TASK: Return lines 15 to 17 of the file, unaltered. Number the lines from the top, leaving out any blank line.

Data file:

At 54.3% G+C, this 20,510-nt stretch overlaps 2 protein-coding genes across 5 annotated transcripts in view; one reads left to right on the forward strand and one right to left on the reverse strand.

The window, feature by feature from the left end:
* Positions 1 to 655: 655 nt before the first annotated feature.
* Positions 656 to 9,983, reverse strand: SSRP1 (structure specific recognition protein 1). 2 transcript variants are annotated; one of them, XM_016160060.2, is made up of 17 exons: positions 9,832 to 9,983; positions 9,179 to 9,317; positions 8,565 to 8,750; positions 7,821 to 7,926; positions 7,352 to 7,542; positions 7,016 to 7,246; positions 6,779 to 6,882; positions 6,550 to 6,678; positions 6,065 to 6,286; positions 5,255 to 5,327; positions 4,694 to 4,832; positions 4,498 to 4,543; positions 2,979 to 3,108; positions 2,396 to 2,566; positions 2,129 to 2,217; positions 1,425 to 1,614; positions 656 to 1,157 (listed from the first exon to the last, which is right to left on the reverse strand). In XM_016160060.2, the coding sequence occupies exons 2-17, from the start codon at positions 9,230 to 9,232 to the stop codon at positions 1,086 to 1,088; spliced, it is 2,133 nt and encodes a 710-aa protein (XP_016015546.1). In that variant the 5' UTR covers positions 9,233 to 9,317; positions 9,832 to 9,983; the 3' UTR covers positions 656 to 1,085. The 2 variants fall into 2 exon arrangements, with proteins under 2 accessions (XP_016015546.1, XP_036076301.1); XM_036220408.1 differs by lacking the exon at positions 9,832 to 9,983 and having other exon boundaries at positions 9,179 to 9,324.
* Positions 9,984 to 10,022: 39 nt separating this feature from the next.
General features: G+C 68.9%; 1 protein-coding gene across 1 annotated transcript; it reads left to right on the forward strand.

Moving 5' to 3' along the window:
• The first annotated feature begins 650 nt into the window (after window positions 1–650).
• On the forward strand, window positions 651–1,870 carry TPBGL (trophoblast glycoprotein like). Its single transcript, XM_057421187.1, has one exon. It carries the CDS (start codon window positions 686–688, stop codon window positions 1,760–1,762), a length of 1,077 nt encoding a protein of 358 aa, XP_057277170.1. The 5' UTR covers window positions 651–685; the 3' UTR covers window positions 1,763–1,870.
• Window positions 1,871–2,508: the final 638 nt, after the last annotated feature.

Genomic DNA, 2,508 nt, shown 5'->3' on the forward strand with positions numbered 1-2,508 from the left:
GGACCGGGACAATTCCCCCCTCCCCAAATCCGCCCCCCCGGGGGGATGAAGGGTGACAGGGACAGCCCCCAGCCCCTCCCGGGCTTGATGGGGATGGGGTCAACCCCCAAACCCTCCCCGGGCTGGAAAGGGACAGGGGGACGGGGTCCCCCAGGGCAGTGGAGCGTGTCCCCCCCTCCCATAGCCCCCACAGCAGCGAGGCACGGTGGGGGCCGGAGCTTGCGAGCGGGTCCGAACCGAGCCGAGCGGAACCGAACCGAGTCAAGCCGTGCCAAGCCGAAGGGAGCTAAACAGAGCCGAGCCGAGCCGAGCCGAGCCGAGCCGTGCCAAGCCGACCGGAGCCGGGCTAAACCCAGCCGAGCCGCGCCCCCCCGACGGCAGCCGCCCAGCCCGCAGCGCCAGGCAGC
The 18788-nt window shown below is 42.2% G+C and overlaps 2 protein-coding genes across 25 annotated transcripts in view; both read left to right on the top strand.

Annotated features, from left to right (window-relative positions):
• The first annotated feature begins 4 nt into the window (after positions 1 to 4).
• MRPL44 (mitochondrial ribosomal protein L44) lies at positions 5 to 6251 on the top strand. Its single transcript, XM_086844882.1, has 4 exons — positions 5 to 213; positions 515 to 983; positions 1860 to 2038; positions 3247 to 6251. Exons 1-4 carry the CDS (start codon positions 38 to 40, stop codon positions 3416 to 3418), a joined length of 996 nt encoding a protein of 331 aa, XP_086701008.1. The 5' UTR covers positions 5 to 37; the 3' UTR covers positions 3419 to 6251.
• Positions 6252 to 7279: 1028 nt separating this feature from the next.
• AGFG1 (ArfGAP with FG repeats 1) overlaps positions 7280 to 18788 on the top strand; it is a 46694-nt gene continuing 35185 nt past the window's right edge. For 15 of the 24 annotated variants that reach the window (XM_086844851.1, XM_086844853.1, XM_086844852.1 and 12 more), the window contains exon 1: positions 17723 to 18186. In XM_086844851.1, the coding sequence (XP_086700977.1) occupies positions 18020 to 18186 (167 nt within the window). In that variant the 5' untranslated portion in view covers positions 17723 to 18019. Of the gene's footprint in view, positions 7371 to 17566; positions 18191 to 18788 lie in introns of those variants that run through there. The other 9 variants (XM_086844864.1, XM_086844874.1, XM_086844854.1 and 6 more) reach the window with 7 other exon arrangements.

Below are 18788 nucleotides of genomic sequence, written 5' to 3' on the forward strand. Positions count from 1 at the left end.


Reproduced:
• The first annotated feature begins 4 nt into the window (after positions 1 to 4).
• MRPL44 (mitochondrial ribosomal protein L44) lies at positions 5 to 6251 on the top strand. Its single transcript, XM_086844882.1, has 4 exons — positions 5 to 213; positions 515 to 983; positions 1860 to 2038; positions 3247 to 6251. Exons 1-4 carry the CDS (start codon positions 38 to 40, stop codon positions 3416 to 3418), a joined length of 996 nt encoding a protein of 331 aa, XP_086701008.1. The 5' UTR covers positions 5 to 37; the 3' UTR covers positions 3419 to 6251.
• Positions 6252 to 7279: 1028 nt separating this feature from the next.